In my testing I’m using the USBSerial for debugging and I got a simultaneous (mostly) successful Serial connection to an ESP8266 module using pins 19 and 18.
I’m now struggling to get my uSD-adapter working via the SPI pins. As it looks now I’m afraid that I will need to use that USBSerial debugging port more than I wished for…

Tip for others using USBSerial for debugging: I use Putty as serial console. Whenever the connection is terminated I need to restart the Putty window. This has to be done [em]after[/em] mBuino was reset to run-mode.


#16

Me, too.

Thanks to your INF, I’ve now got USB serial working on my Windows 8.1 laptop. Just had to go through the “disable driver verification” at startup routine, and the INF installed fine. Plug in the mBuino, and BOOM, virtual serial port.

Downloaded PuTTY, and all is well.

This will definitely make for somewhat easier debugging. :slight_smile:


#17

In case anyone else might find it useful, here’s some test code that combines the default LED pattern for the stock mBuino firmware with some serial debug code that writes out the current color of the LED that should be lit:

#include "mbed.h"
 #include "USBSerial.h"

//Virtual serial port over USB
USBSerial serial;
 
DigitalOut LED[] = {(P0_7), (P0_8), (P0_2), (P0_20), (P1_19), (P0_17), (P0_23)};// declare 7 LEDs

float delayTime = .05;

void debugOutput ( int x )
{
    switch (x) 
    {
        case 0:
            serial.printf("Red!\r\n");
            break;
        case 1: 
            serial.printf("Orange!\r\n");
            break;
        case 2: 
            serial.printf("Yellow!\r\n");
            break;
        case 3: 
            serial.printf("Green!\r\n");
            break;
        case 4: 
            serial.printf("Yellow!\r\n");
            break;
        case 5: 
            serial.printf("Orange!\r\n");
            break;
        case 6:
            serial.printf("Red!\r\n");
            break;
    }
    return;
}

int main()
{
    while(1)
    {
        //serial.printf("This works!!!\r\n");
        delayTime = 0.05;
        for(int x = 0; x < 7; x++)
        {
            debugOutput ( x );
            LED[x] = 1; // turn on
            wait(.2); // delay
        
            LED[x] = 0; // turn off
            wait(delayTime); // delay
        }
        for(int x = 5; x >= 0; x--)
        {
            debugOutput ( x );
            LED[x] = 1; // turn on
            wait(.2); // delay
        
            LED[x] = 0; // turn off
            wait(delayTime); // delay
        }

        for(int x = 0; x < 7; x++)
        {
            debugOutput ( x );
            LED[x] = 1; // turn on
            wait(delayTime); // delay
        }
        for(int x = 6; x >= 0; x--)
        {
            LED[x] = 0; // turn off
            wait(delayTime); // delay
        }
        

    }
}

Given my newbness with C++ and mBed, any feedback on improving the code is welcome.


#18

A couple of suggestions:

In the board support files there are a set of #defines for the LEDs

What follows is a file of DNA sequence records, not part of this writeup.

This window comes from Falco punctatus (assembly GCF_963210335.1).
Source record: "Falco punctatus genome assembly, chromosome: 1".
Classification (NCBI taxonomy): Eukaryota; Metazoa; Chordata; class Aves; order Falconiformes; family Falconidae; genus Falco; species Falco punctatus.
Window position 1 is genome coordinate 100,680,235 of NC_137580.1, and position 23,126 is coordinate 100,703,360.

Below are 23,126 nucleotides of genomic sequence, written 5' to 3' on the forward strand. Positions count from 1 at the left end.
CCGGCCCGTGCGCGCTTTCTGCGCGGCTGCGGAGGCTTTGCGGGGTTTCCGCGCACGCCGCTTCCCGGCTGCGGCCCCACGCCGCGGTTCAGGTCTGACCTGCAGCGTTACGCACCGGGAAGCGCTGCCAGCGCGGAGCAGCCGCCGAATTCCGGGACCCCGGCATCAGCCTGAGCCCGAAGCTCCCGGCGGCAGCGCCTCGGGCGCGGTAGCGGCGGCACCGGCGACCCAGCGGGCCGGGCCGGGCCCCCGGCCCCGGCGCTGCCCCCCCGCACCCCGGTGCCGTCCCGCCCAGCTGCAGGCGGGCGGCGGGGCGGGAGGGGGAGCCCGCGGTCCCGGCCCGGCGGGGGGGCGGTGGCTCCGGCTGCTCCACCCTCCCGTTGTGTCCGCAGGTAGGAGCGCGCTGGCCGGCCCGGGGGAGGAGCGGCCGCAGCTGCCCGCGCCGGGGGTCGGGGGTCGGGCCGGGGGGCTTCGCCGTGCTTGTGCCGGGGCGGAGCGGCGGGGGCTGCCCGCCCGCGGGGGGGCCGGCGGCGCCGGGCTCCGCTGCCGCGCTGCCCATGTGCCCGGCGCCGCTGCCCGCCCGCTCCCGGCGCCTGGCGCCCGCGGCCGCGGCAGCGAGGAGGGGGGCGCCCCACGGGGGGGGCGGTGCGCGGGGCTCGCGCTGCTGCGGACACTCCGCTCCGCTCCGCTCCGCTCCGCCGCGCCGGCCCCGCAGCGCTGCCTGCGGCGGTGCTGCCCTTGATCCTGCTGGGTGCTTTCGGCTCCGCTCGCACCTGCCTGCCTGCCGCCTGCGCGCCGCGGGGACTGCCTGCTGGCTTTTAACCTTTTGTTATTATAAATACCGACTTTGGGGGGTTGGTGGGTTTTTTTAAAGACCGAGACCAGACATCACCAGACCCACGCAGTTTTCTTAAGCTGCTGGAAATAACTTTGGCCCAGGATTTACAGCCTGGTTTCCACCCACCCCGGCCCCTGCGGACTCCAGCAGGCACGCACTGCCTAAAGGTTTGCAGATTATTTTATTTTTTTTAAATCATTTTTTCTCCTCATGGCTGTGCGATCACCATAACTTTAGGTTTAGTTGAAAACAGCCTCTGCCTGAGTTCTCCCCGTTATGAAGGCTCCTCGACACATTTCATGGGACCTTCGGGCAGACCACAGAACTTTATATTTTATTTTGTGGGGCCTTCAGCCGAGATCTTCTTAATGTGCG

e.g.



So rather than

```cpp]DigitalOut LED[
 = {(P0_7), (P0_8), (P0_2), (P0_20), (P1_19), (P0_17), (P0_23)};

you could have



functionally identical but a little nicer to look at and is a  more portable between platforms (not that any others have 7 LEDs but at least you'll get a compile error rather than changing random GPIO lines).


Secondly mBed has a BusOut class that you could use instead. Very little downside but lets ou set all the values without having to loop through the array.

```cpp

BusOut LED(LED1, LED2, LED3, LED4, LED5, LED6, LED7); 

LED[x] = 1; // works the same as for an array of DigitalOut;

LED =  1<<x; // sets bit x high and all other bits low.

LED = 0x15; // sets bits 1,3 and 5 high, others low. 0x15 = 001_0101

Due to the way it’s defined LED++; and LED += 1; don’t work but LED = LED + 1; does.

Also your switch statement could be shortened and should technically have a default (come compilers don’t mind this, some complain about it):


switch (x)     {
        case 0:
        case 6:
            serial.printf("Red!\r\n");
            break;
        case 1: 
        case 5: 
            serial.printf("Orange!\r\n");
            break;
...
      default:
            serial.printf("That's not an LED!\r\n");
            break;
}

Well you did ask for feedback :wink:


#19

I did indeed. :whistle:

I have to chuckle a bit, since the only code that’s mine is the switch statement…the rest is part of the original firmware. :slight_smile:

But I appreciate all of the feedback…another opportunity for me to learn. That’s always welcome, whether it’s code I wrote or not.


#20

@ AndyA - BusOut mostly works for me, but not with the LED[x] = 1; syntax. If I try to keep that syntax, the mBed compiler throws the error:

Error: No operator “[]” matches these operands in “main.cpp”, Line: 65, Col: 16

If I use the LED = 1<<x; (and 0<<x to turn off) syntax, it works, but changes how the last two loops work (previously, they’d turn on all the LEDs in order, then turn them off in reverse order).

If I use the DigitalOut syntax with the LED1, etc. syntax, that works fine with LED[x] = 1;

Maybe something I’m doing wrong?